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Gunmen shot dead a Kenyan opposition politician at his home in the early hours of Tuesday, his Orange Democratic Movement said.
It was not immediately clear if the killing was politically motivated, but if it proves to be he would the first politician to be killed in the violence which has swept Kenya since last month's disputed election, dramatically ramping up tension.
More than 800 people have already been killed in the tribal bloodshed unleashed after the December 27 vote.
"He was shot at his house. The current situation makes one suspicious. All fingers will point at the government, and the government will have to show it is not involved," ODM spokesman Tony Gachoka said of the newly elected legislator, Melitus Were, who represented Nairobi's Embakasi district.
Another ODM party spokesman said Were was killed at the gate of his house at around 12:30 a.m. There was no immediate comment from the government or police.
Former UN Secretary General Kofi Annan has set Tuesday as a target for Kenya's government and opposition to name negotiators to try to end the violence.
Machete-wielding supporters of President Mwai Kibaki and opposition leader Raila Odinga have been fighting each other in the Rift Valley since late last week.
Nearly 100 people have been killed in that latest bloodshed, which has been largely centred on the Rift Valley towns of Naivasha and Nakuru, better known for their wildlife-filled lakes.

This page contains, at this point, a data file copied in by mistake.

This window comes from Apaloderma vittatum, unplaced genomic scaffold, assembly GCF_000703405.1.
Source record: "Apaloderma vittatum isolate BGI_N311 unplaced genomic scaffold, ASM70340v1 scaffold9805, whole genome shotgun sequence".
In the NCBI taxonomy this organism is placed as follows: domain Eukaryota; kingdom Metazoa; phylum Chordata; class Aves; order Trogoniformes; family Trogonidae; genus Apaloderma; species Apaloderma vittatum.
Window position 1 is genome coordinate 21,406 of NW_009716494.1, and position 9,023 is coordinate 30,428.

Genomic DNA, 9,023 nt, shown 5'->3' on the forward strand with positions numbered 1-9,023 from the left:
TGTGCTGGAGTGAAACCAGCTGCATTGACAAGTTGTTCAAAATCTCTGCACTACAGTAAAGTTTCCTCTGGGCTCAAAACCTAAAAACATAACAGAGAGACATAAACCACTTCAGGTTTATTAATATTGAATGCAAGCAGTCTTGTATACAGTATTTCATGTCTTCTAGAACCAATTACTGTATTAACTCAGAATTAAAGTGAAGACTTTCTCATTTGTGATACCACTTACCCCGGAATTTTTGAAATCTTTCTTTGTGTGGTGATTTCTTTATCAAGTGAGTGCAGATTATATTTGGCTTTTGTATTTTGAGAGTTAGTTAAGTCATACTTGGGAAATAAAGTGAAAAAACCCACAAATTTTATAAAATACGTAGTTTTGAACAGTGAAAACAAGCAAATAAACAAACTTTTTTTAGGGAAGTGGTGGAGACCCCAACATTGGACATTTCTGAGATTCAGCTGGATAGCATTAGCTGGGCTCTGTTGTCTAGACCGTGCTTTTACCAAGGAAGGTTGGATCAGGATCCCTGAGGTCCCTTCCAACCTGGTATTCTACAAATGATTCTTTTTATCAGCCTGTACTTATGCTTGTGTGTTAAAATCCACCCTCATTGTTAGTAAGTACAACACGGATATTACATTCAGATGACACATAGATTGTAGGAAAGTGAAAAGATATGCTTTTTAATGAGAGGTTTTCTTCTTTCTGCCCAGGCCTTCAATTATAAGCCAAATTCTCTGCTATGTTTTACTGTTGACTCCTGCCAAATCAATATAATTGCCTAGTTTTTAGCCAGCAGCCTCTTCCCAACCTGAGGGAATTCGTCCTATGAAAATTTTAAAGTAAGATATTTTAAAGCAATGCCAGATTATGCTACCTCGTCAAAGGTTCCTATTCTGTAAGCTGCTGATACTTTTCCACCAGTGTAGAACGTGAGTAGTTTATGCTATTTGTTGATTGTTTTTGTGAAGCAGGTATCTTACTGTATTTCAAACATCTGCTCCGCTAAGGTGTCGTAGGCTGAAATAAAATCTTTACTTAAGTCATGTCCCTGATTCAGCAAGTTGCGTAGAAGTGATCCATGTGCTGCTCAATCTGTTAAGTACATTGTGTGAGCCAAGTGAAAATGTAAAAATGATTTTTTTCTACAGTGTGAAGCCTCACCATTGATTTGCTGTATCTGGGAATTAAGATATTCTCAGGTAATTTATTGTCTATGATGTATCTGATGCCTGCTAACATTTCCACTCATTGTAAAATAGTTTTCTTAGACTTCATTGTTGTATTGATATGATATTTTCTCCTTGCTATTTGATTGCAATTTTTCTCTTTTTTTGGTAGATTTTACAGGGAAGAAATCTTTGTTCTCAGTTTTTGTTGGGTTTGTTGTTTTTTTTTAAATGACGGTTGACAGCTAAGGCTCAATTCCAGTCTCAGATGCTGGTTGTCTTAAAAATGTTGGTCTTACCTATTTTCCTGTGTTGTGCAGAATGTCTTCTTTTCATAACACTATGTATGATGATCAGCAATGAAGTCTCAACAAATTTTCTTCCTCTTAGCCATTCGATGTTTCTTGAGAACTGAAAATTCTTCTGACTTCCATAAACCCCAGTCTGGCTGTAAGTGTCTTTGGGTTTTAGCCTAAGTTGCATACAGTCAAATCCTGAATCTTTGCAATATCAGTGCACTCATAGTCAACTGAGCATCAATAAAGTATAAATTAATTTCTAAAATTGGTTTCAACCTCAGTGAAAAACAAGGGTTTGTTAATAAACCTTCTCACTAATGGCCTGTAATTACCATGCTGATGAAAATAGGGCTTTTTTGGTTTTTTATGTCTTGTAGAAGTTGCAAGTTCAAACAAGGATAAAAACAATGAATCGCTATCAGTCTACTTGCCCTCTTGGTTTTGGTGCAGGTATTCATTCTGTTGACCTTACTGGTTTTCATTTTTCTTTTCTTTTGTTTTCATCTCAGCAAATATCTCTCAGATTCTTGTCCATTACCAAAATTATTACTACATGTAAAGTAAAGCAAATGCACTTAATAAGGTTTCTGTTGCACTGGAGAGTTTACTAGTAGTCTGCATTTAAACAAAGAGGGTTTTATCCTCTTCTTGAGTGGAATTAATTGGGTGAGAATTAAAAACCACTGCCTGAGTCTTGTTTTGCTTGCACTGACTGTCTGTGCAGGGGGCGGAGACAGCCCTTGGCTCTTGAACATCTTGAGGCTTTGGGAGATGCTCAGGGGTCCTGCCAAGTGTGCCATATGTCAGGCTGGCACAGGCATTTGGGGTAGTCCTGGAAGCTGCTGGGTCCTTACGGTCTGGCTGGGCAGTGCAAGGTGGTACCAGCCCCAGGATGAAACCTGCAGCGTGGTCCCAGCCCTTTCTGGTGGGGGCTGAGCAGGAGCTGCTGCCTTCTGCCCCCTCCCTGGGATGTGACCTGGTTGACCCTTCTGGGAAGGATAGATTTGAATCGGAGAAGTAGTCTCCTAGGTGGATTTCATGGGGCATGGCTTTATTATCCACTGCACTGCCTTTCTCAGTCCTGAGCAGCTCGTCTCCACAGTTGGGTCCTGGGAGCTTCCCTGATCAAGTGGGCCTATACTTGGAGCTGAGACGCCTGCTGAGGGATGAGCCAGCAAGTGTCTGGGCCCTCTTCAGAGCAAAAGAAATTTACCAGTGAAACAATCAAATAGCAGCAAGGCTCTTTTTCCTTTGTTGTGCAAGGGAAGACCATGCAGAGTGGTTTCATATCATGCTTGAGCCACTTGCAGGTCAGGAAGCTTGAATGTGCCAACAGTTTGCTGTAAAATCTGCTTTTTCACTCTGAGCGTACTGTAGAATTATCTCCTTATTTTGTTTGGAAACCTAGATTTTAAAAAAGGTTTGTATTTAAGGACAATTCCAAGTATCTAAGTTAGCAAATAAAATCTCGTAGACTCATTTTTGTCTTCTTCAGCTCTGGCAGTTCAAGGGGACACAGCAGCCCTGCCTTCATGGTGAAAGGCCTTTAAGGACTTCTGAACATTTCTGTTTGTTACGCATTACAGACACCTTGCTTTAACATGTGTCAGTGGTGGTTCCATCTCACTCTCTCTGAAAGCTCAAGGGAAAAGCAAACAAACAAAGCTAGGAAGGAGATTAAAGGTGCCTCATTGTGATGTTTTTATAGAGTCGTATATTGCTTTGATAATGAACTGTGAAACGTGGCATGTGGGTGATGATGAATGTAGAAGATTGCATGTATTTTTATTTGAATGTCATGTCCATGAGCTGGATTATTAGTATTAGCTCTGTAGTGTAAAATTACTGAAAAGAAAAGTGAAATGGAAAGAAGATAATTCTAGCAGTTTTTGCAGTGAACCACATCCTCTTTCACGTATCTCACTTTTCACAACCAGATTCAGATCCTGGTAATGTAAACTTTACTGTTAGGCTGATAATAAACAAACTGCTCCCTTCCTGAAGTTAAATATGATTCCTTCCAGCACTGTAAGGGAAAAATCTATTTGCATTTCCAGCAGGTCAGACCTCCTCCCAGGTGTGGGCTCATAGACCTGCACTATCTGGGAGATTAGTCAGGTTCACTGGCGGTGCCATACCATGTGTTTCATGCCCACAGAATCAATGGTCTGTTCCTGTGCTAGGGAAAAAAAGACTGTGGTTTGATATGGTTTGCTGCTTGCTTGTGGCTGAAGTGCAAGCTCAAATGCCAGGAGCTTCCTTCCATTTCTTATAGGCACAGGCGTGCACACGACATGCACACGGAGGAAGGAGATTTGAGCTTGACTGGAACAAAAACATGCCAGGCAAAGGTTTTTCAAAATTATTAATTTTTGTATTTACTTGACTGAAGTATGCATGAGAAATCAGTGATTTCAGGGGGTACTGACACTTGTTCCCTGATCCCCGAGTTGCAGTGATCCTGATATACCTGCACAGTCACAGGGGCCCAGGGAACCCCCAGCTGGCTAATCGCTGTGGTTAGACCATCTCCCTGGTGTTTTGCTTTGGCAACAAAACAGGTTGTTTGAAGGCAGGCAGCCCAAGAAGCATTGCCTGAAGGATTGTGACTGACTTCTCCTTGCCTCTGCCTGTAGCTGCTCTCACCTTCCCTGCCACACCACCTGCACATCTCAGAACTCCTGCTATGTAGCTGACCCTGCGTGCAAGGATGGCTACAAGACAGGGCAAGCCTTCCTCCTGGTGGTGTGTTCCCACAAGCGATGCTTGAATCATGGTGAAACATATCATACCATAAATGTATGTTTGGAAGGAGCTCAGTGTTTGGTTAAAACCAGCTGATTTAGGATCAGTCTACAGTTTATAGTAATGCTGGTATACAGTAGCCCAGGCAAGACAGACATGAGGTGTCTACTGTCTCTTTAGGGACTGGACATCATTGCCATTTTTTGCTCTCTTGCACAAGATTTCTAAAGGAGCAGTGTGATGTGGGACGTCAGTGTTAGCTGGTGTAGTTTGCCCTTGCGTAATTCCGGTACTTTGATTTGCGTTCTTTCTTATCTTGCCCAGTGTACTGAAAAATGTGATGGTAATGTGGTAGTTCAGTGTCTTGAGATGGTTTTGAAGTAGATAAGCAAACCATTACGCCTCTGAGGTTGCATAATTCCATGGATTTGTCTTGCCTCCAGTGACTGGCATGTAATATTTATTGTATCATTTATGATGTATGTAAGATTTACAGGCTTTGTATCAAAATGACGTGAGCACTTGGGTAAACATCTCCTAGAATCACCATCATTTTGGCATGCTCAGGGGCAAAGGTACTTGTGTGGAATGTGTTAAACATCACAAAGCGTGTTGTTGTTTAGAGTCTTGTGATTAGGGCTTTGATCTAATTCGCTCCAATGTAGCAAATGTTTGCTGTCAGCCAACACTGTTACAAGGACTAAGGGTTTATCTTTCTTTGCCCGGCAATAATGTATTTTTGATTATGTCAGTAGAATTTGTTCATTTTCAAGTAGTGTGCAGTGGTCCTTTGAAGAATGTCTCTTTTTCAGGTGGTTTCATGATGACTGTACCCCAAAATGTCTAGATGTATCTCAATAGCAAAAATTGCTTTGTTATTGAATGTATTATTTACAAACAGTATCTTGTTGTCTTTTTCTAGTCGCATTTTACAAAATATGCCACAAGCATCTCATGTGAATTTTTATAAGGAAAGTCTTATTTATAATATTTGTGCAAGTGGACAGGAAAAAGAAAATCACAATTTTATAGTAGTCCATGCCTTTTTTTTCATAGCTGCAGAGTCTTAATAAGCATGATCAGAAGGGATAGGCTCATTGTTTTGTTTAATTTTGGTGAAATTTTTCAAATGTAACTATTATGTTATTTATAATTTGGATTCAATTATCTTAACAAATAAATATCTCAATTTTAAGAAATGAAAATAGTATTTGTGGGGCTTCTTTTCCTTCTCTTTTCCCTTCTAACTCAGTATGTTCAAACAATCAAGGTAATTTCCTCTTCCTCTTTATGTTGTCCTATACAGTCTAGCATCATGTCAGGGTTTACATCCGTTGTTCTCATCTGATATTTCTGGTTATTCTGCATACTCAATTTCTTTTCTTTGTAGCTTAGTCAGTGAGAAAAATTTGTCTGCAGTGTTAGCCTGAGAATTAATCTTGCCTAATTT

Police fired in the air to keep members of Kibaki's Kikuyu tribe, long-dominant in political and business life in East Africa's biggest economy, and Odinga's Luo tribe apart in the tourist spot of Naivasha.
The violence since the election has taken on a momentum of its own, with cycles of killing between tribes who have never reconciled divisions left by British colonial policy and exacerbated by politicians.
"What is alarming about the last few days is that there are evidently hidden hands organising it now. Militias are appearing ... the targeting is very specific," Britain's Africa Minister Mark Malloch Brown said on a visit to Kenya.
An official involved in Annan's mediation mission said the two sides had been asked to study a blueprint for talks on ending the bloodshed in Kenya, a key ally of the West in its efforts to counter Al Qaeda.
Annan's mission is part of an African peace effort.
Both sides have traded accusations of genocide in a standoff that has shocked world leaders, who had long viewed Kenya as a peacemaker, rather than a problem, on a volatile continent.
About 250,000 people have been turned into refugees by the violence.
Official results showed Kibaki narrowly won the election but Odinga says victory was stolen from him by vote-rigging.
International observers said the poll was flawed.
The United States believed the new violence "underscores the urgent need" for a political agreement, US State Department spokesman Sean McCormack told reporters in Washington. (Reuters)
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